I try to read at least one book per week. It doesn’t always happen, but I try. While I love sci-fi and other fiction, I always find myself drawn to non-fiction so the majority of these books are from the self-help category. I don’t know what it is that draws me in — perhaps the quick fix, answer to all my prayers, one missing ingredient that’s keeping me from my dreams — but I find them fascinating. I also find these books to be fun — sort of like a treasure hunt — as I search for those useful morsels that I can apply to my own situation.

But with more and more of these books hitting the stores each week, the quality of the books (and their material) has dropped significantly. I’m finding it more difficult to not only find useful information, but actually getting through the book. I’ve noticed that many of these books use a similar format — a breakdown of the content of their book into a few distinct categories. As you read along, you’ll probably notice that many of the recent books you’ve read use this very same formula. So without further ado, here’s the breakdown of major parts of today’s self-help books:

Section 1: The Introduction:

Many books spend roughly the first 10% sharing the author’s story — how he or she went from rags to riches, made a great discovery, etc…. This information used to be communicated in a paragraph or two in the “About the Author” section in older books, but today’s authors feel the need to tout their credibility. Just like speakers use our speech introductions to get the audience interested in what we’re about to say, today’s authors want to ensure that we know what they’re about to share worked for them.

I usually don’t have a problem with this. The one exception is when the author over-uses this section to brag about his or her house, cars, relationships, etc…. And by over-using, I mean that it seems like the author is using this section of the book to thumb their nose at the disbelievers he or she encountered in life — and some explicitly do this. Also be on the lookout for “success stories” — authors like to establish credibility by sharing the plight of others — and not all of these stories are true.

Section 2: Why You Need This Book:

I find it ironic that many of these books consider themselves motivational because of this section. Here’s the part where the book makes you feel bad. Are you “working for the man,” “in a destructive relationship,” “overweight,” “hitting a plateau in your careeror just plain “unhappy?” If you’ve felt content with your life, this is the part where you’ll realize that your life is terrible. You learn the secret alright — that the glass is actually half empty.

Some of these books go as far as chastising the reader for having a job, renting an apartment, using credit cards or other things that many people do. It’s not uncommon for the reader to feel inadequate with his or her life after getting through this section (which is often intertwined with Section 1). However, there’s no need to fear because of the next section.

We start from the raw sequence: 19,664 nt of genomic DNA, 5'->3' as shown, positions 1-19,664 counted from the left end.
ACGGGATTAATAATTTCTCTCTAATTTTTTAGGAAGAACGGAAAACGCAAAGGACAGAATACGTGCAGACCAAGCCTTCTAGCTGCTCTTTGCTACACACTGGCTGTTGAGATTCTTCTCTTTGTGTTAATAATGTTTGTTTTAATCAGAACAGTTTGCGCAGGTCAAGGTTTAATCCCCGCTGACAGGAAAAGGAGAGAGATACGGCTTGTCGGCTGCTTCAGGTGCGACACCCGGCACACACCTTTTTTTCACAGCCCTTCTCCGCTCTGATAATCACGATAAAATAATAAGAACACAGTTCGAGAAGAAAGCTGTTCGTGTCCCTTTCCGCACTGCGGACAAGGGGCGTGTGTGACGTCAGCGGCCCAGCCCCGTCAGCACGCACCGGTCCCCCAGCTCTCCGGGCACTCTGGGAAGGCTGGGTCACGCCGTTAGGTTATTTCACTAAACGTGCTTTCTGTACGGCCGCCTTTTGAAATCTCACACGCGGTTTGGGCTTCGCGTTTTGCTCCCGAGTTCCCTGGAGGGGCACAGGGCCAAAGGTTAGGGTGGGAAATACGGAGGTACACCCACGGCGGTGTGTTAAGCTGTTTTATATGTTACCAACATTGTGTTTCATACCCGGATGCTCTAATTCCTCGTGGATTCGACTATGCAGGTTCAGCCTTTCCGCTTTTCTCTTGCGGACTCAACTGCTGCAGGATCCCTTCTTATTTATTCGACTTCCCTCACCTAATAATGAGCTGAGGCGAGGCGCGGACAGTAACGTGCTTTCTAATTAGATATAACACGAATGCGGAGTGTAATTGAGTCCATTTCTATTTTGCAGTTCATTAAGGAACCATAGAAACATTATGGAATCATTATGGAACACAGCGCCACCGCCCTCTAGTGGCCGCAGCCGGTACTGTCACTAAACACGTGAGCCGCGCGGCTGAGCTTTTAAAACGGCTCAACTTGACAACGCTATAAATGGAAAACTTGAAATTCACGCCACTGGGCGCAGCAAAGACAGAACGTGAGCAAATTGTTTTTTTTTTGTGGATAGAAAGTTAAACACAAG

Section 3: Your Future?

So now that you know your life is horrible, the author explains that by simply following the steps outlined in the book, you’ll achieve success. In fact, the author will tell you how great your life will be, often in great detail. Don’t be surprised to see some of the information from Section 1 repeated here — the two paragraphs worth of stories that should have been in the “About the Author” section will now rear their ugly heads here — probably over and over again.

Keep in mind that the advice here is often worded in a manner so that you’re unlikely to follow it correctly. This means that it’s not that the advice was bad – it’s that you just didn’t follow it correctly. This helps the author maintain credibility among the people that keep coming back for more, even though they aren’t improving their lives.

Section 4: Dinner is Served:

Finally, you’ve reached the meat of the book — provided the prior sections didn’t turn you off. If there is something of value in the book, it’ll be here. Unfortunately, many books have a lot of great content in this section, but it only makes up 50-60% of the book. Mark off the beginning and end of this section so you can quickly re-read it when you need a refresher.

Look out for books that share common knowledge as if it’s a big secret. For example, you know a book on getting rich is garbage when an entire chapter is dedicated to compound interest. The real secret that you’ll learn is that the author made his fortune by selling books to well-intentioned readers.

Section 5: The Closer:

This section usually wraps things up and summarizes the key lessons of Section 4. Authors with big egos or a need to feel important will also rehash the first three sections here as well (with much of Section 1 repeated).

Good books will throw down a challenge to the reader or end with a call to action. Perhaps the reader will be challenged to take that critical first step. Unfortunately, for many of these books that first step is to go out and buy more products and services from the author. I had read one such book
where it provided basically no real information — it was mostly teaser information. It was about health secrets and just as you were about to learn which food helps you, the author said he couldn’t share the information in print and you’d need to visit his website (which you’d need to pay an additional fee to access) for the information.

Self-help books can really help you. But just be aware that many of these books aren’t what they claim to be. If the author is focusing too much on him or herself, then you know it’s not worth reading. Self-help books are supposed to be about the reader — if they’re primarily about the author, then they should be labeled an autobiography.

Why Most Self-Help Books are Garbage
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